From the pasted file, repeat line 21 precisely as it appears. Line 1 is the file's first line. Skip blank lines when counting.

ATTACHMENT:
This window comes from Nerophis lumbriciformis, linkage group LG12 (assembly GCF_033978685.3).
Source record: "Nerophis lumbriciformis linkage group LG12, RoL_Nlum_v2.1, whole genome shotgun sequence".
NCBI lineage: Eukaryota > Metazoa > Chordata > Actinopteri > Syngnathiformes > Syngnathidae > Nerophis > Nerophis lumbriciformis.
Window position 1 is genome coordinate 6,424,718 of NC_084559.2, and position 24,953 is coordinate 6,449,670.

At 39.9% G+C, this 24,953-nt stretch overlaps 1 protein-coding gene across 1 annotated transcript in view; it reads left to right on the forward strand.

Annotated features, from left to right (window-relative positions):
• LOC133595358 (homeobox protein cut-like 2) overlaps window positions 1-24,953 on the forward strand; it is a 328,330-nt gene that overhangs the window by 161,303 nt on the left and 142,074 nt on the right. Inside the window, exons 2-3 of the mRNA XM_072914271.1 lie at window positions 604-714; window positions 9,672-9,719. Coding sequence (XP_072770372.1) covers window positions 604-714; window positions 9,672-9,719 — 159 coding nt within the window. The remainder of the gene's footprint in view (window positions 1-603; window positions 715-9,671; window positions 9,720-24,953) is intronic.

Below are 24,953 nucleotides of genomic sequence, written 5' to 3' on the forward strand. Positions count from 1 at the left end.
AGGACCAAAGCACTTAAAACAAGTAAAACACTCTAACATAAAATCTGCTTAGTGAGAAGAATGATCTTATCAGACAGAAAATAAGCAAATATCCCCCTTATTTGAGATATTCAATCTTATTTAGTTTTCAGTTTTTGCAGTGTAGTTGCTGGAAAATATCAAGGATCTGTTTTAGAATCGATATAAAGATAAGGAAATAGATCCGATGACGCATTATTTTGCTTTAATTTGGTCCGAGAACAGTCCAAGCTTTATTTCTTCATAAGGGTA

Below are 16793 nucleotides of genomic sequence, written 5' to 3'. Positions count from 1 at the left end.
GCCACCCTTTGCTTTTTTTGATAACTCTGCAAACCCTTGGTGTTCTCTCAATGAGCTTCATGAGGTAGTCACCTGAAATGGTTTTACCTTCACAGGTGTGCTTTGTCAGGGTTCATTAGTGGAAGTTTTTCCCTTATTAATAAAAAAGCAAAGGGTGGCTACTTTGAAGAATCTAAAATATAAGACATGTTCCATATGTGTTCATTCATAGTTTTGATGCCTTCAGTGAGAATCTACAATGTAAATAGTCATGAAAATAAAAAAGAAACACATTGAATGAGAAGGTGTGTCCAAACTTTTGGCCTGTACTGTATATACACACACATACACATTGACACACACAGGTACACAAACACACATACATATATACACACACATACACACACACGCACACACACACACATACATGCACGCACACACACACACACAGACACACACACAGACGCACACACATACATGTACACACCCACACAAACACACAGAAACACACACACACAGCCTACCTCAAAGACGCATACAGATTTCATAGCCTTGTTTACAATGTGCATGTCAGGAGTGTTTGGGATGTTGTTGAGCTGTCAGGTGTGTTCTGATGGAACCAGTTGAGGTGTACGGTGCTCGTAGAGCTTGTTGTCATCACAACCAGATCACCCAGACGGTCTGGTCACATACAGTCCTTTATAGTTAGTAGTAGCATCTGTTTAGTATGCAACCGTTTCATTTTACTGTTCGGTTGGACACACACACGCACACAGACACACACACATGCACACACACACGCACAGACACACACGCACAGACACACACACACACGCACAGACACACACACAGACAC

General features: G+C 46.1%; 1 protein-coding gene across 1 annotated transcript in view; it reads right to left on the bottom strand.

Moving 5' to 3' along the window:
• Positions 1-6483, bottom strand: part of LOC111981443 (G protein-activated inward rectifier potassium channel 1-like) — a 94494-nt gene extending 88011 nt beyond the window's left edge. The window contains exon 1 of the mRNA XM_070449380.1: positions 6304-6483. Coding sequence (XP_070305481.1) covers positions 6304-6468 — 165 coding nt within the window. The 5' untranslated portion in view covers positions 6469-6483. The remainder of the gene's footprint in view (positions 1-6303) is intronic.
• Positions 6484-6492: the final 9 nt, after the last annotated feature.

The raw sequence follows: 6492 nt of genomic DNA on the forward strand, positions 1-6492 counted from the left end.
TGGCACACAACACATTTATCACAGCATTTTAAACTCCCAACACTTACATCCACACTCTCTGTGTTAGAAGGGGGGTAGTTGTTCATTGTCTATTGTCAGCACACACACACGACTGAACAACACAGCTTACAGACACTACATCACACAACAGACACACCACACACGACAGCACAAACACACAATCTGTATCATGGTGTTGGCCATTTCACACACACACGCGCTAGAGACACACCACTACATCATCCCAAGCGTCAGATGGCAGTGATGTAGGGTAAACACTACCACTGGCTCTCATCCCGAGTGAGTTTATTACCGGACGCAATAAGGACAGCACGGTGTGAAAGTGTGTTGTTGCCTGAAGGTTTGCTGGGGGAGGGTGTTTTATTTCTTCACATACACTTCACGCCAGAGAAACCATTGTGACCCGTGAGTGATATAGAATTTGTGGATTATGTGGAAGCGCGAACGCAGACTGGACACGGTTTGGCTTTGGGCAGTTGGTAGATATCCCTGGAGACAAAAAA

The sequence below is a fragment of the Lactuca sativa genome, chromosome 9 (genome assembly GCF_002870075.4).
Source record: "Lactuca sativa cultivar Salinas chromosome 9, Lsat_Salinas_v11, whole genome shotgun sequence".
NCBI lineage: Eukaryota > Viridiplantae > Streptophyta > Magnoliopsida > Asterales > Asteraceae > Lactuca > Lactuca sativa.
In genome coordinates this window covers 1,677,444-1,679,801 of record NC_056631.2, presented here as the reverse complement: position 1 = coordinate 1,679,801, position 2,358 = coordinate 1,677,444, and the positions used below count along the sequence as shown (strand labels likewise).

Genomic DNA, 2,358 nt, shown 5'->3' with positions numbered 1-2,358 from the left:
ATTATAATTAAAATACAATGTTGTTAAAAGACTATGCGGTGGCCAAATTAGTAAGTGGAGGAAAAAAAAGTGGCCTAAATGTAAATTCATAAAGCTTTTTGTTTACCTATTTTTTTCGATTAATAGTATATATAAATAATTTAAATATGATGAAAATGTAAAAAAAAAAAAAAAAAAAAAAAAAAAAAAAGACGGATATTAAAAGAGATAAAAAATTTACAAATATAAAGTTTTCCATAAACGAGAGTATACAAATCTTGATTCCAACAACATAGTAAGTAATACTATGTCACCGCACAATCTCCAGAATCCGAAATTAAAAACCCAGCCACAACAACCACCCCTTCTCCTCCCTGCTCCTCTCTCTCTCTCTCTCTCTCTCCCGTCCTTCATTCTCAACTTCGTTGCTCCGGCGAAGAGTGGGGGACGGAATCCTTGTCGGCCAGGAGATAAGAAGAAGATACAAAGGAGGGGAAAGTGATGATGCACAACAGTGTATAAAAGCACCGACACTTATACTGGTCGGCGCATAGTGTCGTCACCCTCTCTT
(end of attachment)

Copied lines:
In genome coordinates this window covers 1,677,444-1,679,801 of record NC_056631.2, presented here as the reverse complement: position 1 = coordinate 1,679,801, position 2,358 = coordinate 1,677,444, and the positions used below count along the sequence as shown (strand labels likewise).